Prof. Laurie R. Blank
Laurie R. Blank is a Clinical Professor of Law and the Director of the International Humanitarian Law Clinic at Emory University School of Law, where she teaches the law of armed conflict and works directly with students to provide assistance to international tribunals, non-governmental organisations and law firms around the world on cutting edge issues in humanitarian law and human rights. Professor Blank is the co-author of International Law and Armed Conflict: Fundamental Principles and Contemporary Challenges in the Law of War, a casebook on the law of war (with G. Noone, Aspen Publishing 2013). She is also the co-director of a multi-year project on military training programs in the law of war and the co-author of Law of War Training: Resources for Military and Civilian Leaders (USIP 2008, with G. Noone, second edition 2013). She is the author of numerous articles and opinion pieces on topics in the law of armed conflict, including targeted killing and drone strikes, the classification of armed conflict, implementation of the law of armed conflict during military operations, cyber war, and law and legitimacy in armed conflict.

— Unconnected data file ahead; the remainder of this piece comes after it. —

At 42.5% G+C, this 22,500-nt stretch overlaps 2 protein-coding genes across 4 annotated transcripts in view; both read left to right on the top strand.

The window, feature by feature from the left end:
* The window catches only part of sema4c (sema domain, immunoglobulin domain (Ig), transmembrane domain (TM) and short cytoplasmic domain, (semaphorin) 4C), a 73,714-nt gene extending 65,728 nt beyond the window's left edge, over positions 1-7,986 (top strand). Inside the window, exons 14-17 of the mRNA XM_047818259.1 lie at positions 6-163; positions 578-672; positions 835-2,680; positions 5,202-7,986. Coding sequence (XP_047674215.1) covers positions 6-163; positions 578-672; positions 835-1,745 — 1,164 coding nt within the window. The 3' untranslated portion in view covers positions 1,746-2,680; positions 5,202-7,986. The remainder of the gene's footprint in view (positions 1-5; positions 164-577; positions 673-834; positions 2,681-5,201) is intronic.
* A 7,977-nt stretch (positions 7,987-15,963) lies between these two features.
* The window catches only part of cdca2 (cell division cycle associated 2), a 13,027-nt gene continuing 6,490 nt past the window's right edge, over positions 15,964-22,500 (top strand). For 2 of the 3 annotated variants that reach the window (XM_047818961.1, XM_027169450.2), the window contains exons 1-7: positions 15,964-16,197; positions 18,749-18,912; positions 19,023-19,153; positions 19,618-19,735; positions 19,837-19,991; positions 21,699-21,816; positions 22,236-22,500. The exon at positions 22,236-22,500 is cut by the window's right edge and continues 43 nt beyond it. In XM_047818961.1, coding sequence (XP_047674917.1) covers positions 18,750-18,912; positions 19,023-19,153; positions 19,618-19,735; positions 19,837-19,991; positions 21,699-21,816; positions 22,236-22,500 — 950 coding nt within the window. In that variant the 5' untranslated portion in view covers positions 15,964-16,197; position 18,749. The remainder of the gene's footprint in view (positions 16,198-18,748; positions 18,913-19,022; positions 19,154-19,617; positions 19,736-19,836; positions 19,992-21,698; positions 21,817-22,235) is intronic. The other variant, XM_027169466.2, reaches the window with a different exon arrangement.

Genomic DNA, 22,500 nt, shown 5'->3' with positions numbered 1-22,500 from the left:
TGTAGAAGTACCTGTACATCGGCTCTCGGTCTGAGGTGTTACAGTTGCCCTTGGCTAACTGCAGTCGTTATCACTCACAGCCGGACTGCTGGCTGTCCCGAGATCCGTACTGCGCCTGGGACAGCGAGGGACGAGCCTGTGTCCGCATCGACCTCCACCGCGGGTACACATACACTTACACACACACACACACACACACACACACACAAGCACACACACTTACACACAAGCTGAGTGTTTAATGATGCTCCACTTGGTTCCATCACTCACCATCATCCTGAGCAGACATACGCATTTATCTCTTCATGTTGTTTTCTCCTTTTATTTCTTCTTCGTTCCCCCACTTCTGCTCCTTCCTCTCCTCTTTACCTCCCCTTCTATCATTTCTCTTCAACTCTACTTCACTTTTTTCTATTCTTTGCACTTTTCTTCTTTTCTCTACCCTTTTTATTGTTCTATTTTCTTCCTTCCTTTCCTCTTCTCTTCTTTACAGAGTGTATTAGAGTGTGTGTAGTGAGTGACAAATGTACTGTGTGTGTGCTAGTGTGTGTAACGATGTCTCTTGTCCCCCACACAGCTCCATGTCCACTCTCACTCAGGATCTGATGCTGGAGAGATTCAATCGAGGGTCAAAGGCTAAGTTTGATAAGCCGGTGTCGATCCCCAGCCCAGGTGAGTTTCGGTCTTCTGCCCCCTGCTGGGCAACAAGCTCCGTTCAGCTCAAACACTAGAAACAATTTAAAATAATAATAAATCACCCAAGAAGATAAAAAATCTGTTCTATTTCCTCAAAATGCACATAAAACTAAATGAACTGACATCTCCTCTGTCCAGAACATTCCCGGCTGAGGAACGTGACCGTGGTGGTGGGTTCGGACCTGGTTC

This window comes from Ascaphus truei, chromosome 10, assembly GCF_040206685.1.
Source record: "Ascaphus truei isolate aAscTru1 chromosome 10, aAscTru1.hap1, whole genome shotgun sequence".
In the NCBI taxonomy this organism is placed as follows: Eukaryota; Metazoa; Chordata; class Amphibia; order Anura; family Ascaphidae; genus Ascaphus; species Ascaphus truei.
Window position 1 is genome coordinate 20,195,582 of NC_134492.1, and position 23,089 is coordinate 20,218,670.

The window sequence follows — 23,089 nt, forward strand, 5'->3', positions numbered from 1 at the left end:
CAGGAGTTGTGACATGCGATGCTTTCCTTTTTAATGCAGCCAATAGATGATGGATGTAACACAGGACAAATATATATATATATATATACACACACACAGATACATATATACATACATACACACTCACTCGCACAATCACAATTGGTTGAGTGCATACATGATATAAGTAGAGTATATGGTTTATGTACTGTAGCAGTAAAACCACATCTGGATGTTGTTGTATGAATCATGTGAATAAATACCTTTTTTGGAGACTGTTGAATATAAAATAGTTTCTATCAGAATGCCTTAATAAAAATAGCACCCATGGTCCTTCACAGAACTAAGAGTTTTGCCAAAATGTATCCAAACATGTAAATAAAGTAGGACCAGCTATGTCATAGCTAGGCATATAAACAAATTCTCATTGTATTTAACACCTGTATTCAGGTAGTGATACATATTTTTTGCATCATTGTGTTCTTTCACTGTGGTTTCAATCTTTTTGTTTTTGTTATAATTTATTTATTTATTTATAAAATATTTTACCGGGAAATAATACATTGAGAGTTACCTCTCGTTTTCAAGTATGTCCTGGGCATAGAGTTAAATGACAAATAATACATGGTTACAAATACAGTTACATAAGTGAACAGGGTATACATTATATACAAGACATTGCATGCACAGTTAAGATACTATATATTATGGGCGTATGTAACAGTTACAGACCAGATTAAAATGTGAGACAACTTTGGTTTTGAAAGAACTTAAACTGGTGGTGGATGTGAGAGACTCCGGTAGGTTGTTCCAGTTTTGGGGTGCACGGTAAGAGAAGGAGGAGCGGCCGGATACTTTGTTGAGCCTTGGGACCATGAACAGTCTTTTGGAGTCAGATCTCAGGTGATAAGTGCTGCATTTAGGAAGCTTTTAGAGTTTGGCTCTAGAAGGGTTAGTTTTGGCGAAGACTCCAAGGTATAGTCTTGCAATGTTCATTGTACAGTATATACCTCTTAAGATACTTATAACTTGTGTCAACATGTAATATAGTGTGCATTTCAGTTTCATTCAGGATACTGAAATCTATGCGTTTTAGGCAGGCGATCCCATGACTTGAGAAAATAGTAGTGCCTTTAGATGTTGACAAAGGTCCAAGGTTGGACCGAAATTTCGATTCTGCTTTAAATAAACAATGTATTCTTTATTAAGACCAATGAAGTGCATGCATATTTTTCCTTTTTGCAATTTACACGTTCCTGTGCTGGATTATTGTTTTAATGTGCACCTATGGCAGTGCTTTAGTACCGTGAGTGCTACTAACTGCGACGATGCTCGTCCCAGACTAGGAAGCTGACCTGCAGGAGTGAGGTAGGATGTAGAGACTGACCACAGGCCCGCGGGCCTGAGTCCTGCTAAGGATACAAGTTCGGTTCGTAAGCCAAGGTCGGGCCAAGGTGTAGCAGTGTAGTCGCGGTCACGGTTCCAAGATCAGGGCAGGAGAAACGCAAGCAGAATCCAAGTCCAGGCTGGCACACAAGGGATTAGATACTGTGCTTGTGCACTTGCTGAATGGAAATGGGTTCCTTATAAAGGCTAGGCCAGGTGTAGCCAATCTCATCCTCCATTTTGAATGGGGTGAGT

The United States National Strategy for Countering Domestic Terrorism is built on a comprehensive threat assessment of domestic terrorism as ordered by President Biden, and prioritises far-right extremism. Although the conceptualisation contains certain flaws, the strategy acknowledges this rising threat in a comprehensive and evidence-based assessment. In this Policy Brief, we highlight the US Strategy […]
Counter-Terrorism After 9/11 is a podcast series exploring how counter-terrorism has changed in the aftermath of the terrorist attacks on September 11th, 2001. In our second episode, we speak to Fionnuala Ní Aoláin, United Nations Special Rapporteur on the Promotion and Protection of Human Rights and Fundamental Freedoms while Countering Terrorism. This interview explores critical […]
On 20 February 2020, a remarkable article by Sirajuddin Haqqani appeared in The New York Times. Coming just days before the signing by the United States and the Taliban movement of a bilateral ‘Agreement for Bringing Peace to Afghanistan’, the essay was full of beautiful thoughts: ‘Everyone has lost somebody they loved. Everyone is tired […]